responses must be a minimum of 150 words and include direct questions 1

Original Assignment question: What are some reasons for and against contracting out? Additionally, what are reasonable items to contract out?

Assignment: Respond to the 3 students below. Responses should be a minimum of 150 words and include direct questions.

STUDENT 1: Steven

According to this week’s reading, the following are reason for contracting out and against contracting out (Gilbreth, Harry, Kankey, Williams, 2005).

Reasons for not contracting out:

-inherently gov’t functions such as cost expenditures or obligating the government

-current manpower resources are sufficient and the personnel are qualified

-concern with handling proprietary information

-could negatively impact competition

-not cost efficient

-unsatisfactory contractor performance

Reasons for contracting out:

-meet workload requirements

-inability to hire adequate resources to meet workload

-contracting out is faster than hiring to meet workload

-ability to select specific expertise required

-bridge to hiring permanent employees

-most cost effective

As for the reasonable items that could be contracted out, the way that I look at it, is that in business you take what your niche is, and concentrate on that.Everything else you would contract out.

In my facilities practices throughout my daily activities, I think that I deal with this quite a bit.The building management I work with for my building focuses on managing the property, and contracts out the daytime cleaning, HVAC preventive maintenance, and security.These are just a few examples of items that are contracted out that are part of our lease. Other things that would be contracted out would be electricians or trade craftsman such as plumbers, painters/drywall repair.These would be contracted out, as there would not be a need to have these person’s on staff full-time due to the lack of the constant need.This would not be cost effective.

In the Civil Engineering world of the USAF, there is the BIG 3 … grounds maintenance, refuse collection and disposal, custodial requirements.Now granted, that this does not represent a situation that is solely operated upon by the USAF, as I am sure that most every military branch follows the same, if not very similar actions (Personal interview with LtCol Seth Hamilton, Sr Contracting Officer, JSF).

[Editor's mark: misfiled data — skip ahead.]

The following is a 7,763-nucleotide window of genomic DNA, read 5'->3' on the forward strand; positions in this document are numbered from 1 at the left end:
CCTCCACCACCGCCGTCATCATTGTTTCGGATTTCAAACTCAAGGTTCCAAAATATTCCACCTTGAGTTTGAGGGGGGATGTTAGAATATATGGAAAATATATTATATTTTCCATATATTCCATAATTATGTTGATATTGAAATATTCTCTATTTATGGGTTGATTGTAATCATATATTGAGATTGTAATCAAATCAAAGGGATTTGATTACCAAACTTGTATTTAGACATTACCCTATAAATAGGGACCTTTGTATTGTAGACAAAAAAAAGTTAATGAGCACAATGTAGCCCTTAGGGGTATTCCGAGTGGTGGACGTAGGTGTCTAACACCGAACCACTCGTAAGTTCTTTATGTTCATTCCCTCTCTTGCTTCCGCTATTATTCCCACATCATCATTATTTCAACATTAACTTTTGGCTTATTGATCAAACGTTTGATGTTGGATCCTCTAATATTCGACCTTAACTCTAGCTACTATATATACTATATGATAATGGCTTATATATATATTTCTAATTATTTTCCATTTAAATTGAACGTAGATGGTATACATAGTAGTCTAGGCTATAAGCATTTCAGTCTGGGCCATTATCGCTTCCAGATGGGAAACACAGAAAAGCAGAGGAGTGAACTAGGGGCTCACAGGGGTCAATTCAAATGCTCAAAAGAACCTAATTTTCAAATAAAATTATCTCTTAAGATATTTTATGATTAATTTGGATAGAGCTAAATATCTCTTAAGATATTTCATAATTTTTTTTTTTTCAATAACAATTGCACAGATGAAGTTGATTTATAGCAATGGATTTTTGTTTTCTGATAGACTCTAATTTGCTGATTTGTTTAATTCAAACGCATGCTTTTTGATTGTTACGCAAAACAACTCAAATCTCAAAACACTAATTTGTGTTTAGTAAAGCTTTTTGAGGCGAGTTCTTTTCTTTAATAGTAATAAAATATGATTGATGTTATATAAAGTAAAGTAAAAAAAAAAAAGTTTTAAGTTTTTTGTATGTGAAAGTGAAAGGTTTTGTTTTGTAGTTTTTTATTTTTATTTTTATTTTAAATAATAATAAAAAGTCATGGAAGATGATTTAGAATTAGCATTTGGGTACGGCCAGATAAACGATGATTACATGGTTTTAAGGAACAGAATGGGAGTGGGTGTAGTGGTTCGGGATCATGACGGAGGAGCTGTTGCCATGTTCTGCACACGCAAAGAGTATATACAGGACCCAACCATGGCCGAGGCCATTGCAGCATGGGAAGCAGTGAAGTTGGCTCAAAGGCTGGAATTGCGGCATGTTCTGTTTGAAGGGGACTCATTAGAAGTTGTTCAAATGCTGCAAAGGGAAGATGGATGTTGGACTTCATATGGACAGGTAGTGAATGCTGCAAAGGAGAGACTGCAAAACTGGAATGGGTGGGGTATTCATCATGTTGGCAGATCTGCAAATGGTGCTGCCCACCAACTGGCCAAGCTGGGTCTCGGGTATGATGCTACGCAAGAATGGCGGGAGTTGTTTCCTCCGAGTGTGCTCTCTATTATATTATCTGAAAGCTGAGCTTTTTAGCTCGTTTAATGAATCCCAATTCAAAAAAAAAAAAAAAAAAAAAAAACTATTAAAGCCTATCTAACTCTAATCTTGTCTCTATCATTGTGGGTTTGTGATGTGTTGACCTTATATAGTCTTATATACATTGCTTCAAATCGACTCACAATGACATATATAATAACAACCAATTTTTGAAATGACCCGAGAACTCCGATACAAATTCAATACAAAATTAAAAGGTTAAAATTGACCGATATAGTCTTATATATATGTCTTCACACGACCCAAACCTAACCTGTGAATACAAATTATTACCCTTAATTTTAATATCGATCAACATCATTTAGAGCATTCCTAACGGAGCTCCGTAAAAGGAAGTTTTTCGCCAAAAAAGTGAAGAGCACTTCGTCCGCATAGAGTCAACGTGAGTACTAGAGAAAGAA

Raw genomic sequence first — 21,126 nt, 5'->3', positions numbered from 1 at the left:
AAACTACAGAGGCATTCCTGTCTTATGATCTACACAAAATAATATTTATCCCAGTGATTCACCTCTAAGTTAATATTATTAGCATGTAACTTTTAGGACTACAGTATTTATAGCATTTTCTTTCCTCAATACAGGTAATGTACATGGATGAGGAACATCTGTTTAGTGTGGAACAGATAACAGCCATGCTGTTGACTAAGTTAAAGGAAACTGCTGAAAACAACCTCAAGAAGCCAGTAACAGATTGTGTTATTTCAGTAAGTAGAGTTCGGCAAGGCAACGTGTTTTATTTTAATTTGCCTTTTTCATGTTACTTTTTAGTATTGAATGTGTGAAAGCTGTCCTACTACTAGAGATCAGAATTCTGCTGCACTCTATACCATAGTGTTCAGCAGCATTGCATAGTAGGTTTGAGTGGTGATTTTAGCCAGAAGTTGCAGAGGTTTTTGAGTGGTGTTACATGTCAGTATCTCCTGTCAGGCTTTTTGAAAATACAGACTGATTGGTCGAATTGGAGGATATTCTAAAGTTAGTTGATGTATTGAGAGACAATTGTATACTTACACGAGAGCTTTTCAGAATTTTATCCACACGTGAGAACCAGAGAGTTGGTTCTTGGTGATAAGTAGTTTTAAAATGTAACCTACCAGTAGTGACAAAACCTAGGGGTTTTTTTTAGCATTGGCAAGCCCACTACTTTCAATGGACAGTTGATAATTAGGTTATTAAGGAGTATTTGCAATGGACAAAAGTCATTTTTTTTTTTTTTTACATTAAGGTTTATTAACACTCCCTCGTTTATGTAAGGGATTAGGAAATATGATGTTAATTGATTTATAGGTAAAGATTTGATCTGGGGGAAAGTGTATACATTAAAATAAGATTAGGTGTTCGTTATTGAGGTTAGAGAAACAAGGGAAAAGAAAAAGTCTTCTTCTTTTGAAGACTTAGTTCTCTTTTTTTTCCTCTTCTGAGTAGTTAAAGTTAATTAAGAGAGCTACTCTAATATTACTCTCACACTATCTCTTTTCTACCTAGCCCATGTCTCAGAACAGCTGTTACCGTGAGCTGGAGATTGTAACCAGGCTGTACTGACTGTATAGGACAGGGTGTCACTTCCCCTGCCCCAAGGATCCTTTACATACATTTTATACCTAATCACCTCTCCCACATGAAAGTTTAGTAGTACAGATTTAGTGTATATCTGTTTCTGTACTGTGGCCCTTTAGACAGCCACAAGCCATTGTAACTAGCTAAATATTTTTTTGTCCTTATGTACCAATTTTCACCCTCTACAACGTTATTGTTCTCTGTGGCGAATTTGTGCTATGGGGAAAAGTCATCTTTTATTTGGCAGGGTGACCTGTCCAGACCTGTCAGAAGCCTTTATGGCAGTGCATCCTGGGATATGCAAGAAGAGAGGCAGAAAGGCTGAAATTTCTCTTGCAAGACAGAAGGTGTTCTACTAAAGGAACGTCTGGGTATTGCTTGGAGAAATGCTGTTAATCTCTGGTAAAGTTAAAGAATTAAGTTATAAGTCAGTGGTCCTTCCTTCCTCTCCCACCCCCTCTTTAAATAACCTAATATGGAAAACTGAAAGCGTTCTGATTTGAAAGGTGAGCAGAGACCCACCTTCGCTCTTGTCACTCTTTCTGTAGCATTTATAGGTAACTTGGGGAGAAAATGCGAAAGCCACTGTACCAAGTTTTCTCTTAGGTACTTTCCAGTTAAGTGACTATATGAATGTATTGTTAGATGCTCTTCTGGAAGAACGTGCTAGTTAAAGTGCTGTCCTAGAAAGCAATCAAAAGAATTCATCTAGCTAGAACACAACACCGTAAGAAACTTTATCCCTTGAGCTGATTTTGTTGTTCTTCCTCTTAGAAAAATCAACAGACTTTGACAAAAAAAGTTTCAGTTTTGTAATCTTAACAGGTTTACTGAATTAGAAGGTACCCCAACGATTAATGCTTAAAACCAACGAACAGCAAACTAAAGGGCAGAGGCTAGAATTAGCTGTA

Gibreth, A. S., Harry, B. R., Kankey, R. D., & Williams, J. S. (2005, November). CONTRACTING OUT PROCUREMENT FUNCTIONS: AN ANALYSIS. Retrieved from…


In order to answer the question of what are some reasons for and against contracting out, we are going to identity what “contracting out” means. According toMerriam-Webster, contracting out is to agree by contract to pay someone outside an organization to perform (a job).The reason for contracting out are as follows but not limited to, opening public services up to competition can save the tax payer money, private sector businesses more likely to achieve efficiency improvements and cost savings are leading to improving value for their money and lastly business in the private sector might b more innovative, less hierarchical and less prone to suffering from diseconomies for scale. Now, for the reasons why not to contract out areas follows but not limited to, businesses bidding to win contracts might sacrifice quality of service as a way of lowering their cost, doubts about some employment practices of service companies and lastly requires proper monitoring which itself involves extra spending.